Reims has four monuments listed as UNESCO World Heritage Sites, the most impressive of them being the Notre-Dame Chatedral, with that of Chartres the most beautiful gothic cathedral in the world, that has seen the coronation of 25 kings of France. Here was also coronated Charles VII, the king promoted by Joan of Arc.
Between history and art, there’s also a wonderful wireless tram, whose power supply is at ground-level. Be careful to the electric schooooooooooooock!!!
The next day we head to Châlons. Pure Champagne now, intended as region, of course! Vinyards, vilalges over the hills… And we haven’t enjoyed a single drop of wine yet. We’re Spartans, not Athenians.
This leg is very hard and made even harder by the opposite wind. Thanksfully we take comfort from a few wild strawberries picked on the banks of the canal from aboard Clodia. Sweat and sweets!!
At half past six in the afternoon the locks close. We stop in a very nice maneuvre basin, surrounded by beautiful boats. Two ladies greet us: We turn back, getting next to reciprocate their gesture.
In Port de Vaudemanges we’ll have one of the best time of our rich journey. In a perfect environment, a small “liveaboard” community has chosen to restore old boats and get free from brick houses. They seem happier. Isabelle, judge, welcomes us and in a blink of an eye we arrange a collective dinner for many friends.
One of them, Maddy Lecyn, has restored a Peniche belonging to Serge and Isabelle, equipping it with a recording studio, a place of arts that he’s now planning to take around Europe to carry aboard artists, music and beauty. His website is www.nadboat.com. Chapeau!! Go Maddy.
On board, James cooks fantastic prawns and Paolo improvises a tipical Italian meal: Spaghetti (that he has brought from home, of course) for 10 people. In a 5.74 mt long boat, I can tell you that cooking is not that easy.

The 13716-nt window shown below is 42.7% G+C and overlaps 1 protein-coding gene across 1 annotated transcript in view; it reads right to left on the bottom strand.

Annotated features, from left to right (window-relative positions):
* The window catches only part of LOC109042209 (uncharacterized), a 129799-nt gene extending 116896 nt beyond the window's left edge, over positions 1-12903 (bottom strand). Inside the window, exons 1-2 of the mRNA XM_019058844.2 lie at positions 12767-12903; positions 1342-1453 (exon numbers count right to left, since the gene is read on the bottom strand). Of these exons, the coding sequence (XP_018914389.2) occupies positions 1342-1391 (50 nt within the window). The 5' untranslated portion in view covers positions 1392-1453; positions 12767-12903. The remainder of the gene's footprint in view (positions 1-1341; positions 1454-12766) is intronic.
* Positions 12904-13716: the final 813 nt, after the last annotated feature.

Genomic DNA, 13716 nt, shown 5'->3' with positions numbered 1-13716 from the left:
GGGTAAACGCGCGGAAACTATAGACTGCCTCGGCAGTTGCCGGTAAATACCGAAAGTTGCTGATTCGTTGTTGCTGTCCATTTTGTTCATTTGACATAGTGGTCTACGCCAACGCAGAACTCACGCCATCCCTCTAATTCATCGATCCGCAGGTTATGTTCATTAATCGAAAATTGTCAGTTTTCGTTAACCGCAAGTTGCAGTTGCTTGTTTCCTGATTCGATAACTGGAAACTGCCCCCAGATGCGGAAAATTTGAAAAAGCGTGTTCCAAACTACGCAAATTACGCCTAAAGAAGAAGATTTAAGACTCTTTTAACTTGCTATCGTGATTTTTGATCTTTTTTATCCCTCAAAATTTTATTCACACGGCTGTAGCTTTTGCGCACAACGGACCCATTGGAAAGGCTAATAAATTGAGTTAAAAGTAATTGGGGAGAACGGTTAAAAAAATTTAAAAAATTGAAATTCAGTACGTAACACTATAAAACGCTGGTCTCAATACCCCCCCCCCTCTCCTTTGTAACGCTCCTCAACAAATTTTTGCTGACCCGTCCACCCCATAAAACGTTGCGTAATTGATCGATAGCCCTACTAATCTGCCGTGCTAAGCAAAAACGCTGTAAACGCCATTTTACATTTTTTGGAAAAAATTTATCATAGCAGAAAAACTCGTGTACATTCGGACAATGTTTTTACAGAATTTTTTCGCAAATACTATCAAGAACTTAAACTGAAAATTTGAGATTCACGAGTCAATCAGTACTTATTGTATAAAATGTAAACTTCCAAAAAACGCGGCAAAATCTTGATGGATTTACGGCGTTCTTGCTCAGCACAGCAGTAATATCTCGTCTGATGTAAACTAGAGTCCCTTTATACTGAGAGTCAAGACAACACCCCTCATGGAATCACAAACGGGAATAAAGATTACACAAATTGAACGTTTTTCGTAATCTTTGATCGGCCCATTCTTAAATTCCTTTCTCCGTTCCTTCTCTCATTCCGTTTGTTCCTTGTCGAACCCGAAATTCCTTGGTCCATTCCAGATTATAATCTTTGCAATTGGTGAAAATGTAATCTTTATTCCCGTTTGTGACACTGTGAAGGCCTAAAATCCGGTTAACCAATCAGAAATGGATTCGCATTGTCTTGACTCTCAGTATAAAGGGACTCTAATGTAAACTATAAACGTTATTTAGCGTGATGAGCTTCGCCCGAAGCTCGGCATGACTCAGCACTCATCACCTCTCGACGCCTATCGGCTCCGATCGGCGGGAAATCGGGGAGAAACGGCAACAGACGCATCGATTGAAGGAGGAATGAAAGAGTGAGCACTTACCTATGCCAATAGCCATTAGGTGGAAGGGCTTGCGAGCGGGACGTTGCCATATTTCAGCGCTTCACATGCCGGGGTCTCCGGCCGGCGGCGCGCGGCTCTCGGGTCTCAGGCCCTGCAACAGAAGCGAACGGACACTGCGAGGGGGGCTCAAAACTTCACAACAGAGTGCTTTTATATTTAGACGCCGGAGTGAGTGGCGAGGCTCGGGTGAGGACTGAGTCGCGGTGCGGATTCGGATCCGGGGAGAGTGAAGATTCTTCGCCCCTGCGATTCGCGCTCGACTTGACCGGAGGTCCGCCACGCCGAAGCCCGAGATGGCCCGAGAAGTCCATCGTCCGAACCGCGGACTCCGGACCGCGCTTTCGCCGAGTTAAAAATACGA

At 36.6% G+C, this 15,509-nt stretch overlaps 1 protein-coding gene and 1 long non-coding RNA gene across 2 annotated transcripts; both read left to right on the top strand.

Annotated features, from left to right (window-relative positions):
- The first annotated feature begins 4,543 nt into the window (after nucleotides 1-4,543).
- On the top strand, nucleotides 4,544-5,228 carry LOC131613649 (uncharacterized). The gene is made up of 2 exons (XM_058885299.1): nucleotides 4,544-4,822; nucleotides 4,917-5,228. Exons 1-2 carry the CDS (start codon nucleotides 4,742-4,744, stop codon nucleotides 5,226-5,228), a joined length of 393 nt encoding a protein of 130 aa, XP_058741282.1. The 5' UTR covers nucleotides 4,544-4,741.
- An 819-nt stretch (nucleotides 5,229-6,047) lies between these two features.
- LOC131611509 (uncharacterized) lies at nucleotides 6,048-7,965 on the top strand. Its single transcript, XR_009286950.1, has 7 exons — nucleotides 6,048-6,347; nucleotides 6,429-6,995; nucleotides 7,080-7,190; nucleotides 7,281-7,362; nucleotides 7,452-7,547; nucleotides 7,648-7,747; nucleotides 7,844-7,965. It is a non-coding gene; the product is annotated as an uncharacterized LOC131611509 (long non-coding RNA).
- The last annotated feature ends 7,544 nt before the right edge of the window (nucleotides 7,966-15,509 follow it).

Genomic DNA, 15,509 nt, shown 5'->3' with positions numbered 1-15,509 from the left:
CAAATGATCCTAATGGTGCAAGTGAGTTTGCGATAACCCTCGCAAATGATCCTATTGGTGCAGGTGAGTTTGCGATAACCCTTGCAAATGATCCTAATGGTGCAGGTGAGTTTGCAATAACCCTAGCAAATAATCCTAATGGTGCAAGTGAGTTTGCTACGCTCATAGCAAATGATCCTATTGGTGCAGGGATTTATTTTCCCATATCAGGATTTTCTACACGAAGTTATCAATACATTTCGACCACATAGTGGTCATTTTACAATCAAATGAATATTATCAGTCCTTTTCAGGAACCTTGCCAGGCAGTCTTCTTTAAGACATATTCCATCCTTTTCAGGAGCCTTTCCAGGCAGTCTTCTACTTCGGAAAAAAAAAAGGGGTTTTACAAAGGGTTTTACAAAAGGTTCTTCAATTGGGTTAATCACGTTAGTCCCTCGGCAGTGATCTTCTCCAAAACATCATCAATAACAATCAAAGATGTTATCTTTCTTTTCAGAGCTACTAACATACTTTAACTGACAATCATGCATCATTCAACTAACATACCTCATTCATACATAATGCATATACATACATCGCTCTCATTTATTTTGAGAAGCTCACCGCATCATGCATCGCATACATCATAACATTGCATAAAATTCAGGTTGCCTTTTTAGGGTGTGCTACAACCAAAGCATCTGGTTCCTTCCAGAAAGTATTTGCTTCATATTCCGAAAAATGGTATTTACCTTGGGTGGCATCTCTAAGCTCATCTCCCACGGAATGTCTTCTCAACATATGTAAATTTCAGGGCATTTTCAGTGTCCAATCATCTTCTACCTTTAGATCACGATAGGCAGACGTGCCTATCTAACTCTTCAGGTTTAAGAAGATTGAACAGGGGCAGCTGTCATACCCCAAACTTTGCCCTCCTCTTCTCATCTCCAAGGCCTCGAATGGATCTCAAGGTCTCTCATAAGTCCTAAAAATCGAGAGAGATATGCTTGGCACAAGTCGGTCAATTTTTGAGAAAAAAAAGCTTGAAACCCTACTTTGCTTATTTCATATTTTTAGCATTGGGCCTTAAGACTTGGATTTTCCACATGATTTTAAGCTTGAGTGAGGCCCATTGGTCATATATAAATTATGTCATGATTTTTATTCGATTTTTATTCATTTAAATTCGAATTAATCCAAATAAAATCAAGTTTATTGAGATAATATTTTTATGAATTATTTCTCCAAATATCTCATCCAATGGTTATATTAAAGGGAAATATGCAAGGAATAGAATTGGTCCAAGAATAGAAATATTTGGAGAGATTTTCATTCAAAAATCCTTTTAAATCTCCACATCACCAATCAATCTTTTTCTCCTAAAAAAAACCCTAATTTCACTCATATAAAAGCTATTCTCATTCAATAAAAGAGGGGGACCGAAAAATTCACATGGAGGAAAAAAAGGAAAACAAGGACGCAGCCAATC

The dinner is rich and sweet, the music suave, and nature takes care of anything else. I declare defeat, retreating rather early to my tent, where I sleep for 11 solid hours.
In the morning we feel like being among old friends and leaving is a little sad. It might sound bizarre, but we get the impression to run too fast. Everything we see, everyone we meet, would deserve much more time to be known and told.
However, I keep in mind the words from my mentor Bernard Moitessier (unrivalled master of navigation and life, a free and wise man): “Never let a friend’s hand get warm in yours“.
It’s time to go, to try, to live the journey. And to let Clodia slide over the waters to Istanbul.
In the morning we cover 26 km with the wind to our back, passing eight locks in eight km. In the afternoon we’re slower because the wind turns, covering 18 km and two locks.
In Châlons-en-Champagne we face the umpteenth closed lock, stopping for the night in a secondary canal close by a nice Dutch boat in restoration. From Châlons, sit under a carved stone rimembering that Joan of Arc was once here, I salute you.
A bientôt! In the meanwhile enjoy Fine’s video about the Compagnie Isis.
After hours from Jasmine Lane
Francesco’s own adventure
Francesco Cappelletti, very first “Man on the River” guest, has sent us his impressions about the experience aboard:
“Being guest of Giacomo on board Clodia has been an honor and great pleasure.
Of course as a sailing and boating enthusiast I much enjoyed the pleasure of spending whole days pulling the boat with my own hands and setting the precious riggings to take advantage of the winds. But what I really appreciated about this experience is the human value on it. Giacomo, Bruno and Josephine are a great crew. They are friendly, involving, well motivated and with great ideas in their minds!
I love this Project. I consider the ideas supporting it so valuable, clever and universal and hope they will finally lead to a great success. Fair winds to the crew!”
Thanks Francesco and see you soon!